Barefoot-Ted-Shoes-Running-Feetus.co.uk

Why Should I Adopt A Barefoot Running Style?

Barefoot running has seen a huge surge in interest since the 2009 release of Christopher McDougall’s bestseller Born to Run.

As appetite grows for shoes that replicate the ‘feel’ of running with bare feet, have you taken the time to understand exactly why running barefoot is good for you?

Why Should I Adopt A Barefoot Running Style?

Runners in shoes typically land on their heels, using the cushioning built in to the heel of the shoe. When your foot lands in this manner, it sends a jolt of force though your ankles, knees, hips and spine. This impact is called a transient force spike.

Running barefoot promotes a different technique. Runners who run barefoot tend to land on their forefoot or midfoot. This effectively keeps the landing point closer to your centre of gravity (as opposed to in front of the body, like shoe-clad runners).

When you run, your muscles, ligaments, and tendons in and around your feet will provide you with a natural spring-like mechanism, reducing the impact (transient force) through your body.

Correct Running Technique
Correct Running Technique

It’s All About Technique

Running with bare feet (or with barefoot shoes) will not guarantee injury-free running. Instead, you have to ensure you learn correct technique, focusing on a forefoot/midfoot strike, a shorter gait (shorter, faster foot steps), and only increase your mileage incrementally.

If you tried to run barefoot the same way you do when you’re in running shoes, it would really hurt. You should lose the shoes to understand how to run in a way that feels light and comfortable. Once you have mastered this, start to increase your mileage by around 10% and you may find running more fun and less likely to cause injuries.

There is no science that proves running shoes are helpful. In fact, people lived for millions of years without shoes. Until the 1970’s, runners enjoyed running without padding, orthotics, pronation, arch support, and motion control shoes.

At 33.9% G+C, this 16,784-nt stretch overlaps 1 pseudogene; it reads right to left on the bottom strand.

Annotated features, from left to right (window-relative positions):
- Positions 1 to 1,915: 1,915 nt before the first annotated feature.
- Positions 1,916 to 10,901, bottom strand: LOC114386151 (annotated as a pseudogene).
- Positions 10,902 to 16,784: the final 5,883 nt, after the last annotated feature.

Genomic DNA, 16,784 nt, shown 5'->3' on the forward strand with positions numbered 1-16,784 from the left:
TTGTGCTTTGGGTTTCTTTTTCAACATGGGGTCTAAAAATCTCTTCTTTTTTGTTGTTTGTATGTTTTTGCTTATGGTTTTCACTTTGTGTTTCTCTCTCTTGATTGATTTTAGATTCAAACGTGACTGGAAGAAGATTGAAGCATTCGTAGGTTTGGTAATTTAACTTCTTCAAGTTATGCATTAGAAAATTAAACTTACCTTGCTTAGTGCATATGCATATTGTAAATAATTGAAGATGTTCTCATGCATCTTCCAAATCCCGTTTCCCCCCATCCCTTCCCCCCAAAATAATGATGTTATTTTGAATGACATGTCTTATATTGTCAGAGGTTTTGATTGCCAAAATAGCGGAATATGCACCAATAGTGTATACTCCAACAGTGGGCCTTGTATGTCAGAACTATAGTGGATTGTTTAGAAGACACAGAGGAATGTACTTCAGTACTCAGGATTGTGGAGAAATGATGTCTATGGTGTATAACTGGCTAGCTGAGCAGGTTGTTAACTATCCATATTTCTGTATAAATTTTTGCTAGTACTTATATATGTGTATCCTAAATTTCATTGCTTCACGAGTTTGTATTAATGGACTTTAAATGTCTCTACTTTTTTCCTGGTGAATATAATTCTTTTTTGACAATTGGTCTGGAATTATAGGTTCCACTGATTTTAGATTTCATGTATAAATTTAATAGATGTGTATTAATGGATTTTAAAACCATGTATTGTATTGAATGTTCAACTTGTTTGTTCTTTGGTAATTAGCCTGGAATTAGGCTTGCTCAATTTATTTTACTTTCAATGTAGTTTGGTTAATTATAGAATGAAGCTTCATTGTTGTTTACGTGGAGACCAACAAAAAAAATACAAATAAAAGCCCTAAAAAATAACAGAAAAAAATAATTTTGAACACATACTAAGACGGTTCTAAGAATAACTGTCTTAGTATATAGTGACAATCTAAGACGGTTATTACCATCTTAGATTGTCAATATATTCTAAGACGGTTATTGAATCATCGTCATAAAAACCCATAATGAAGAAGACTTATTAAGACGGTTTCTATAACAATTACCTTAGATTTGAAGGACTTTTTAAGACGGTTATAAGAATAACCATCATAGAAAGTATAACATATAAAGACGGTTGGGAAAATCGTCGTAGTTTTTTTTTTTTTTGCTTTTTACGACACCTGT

Stephen Sashen from Xero Shoes (rather splendidly) puts it this way:

The three parts of our body that have the most nerve endings are our hands, our mouths and our feet. There’s only one of those that we regularly cover and make numb to the world… does that seem right?

Put a limb in a cast and it comes out of the cast a month later atrophied and weaker. When bind your feet in shoes that don’t let your foot flex or feel the earth, isn’t that similar to putting it in a cast (or as barefoot runners like to say, a “foot coffin”)?

Vibram FiveFingers running
Vibram FiveFinges offer perfect protection when you’re out on the trails!

Barefoot Running Shoes

Of course, in today’s world we can scarcely discard our shoes in favour of bare feet. That’s where barefoot shoes come in. They give you the sensation of running barefoot, whilst providing protection from anything nasty you may step on. VIVOBAREFOOT shoes have puncture-resistant soles. Xero Shoes have FeelTrue rubber soles that are guaranteed for 5,000 miles. And of course, Vibram FiveFingers and Merrell running shoes are equipped with Vibram TC-1 rubber – Very flexible, yet extremely durable!

 

Want to learn more about correct running technique? …Head over to the VIVOBAREFOOT Training Clinic.

What are your favourite barefoot running shoes? Let us know by making a comment…

 

Gordon Pirie’s ‘Running Fast and Injury Free’ – A Must-Read for Aspiring Runners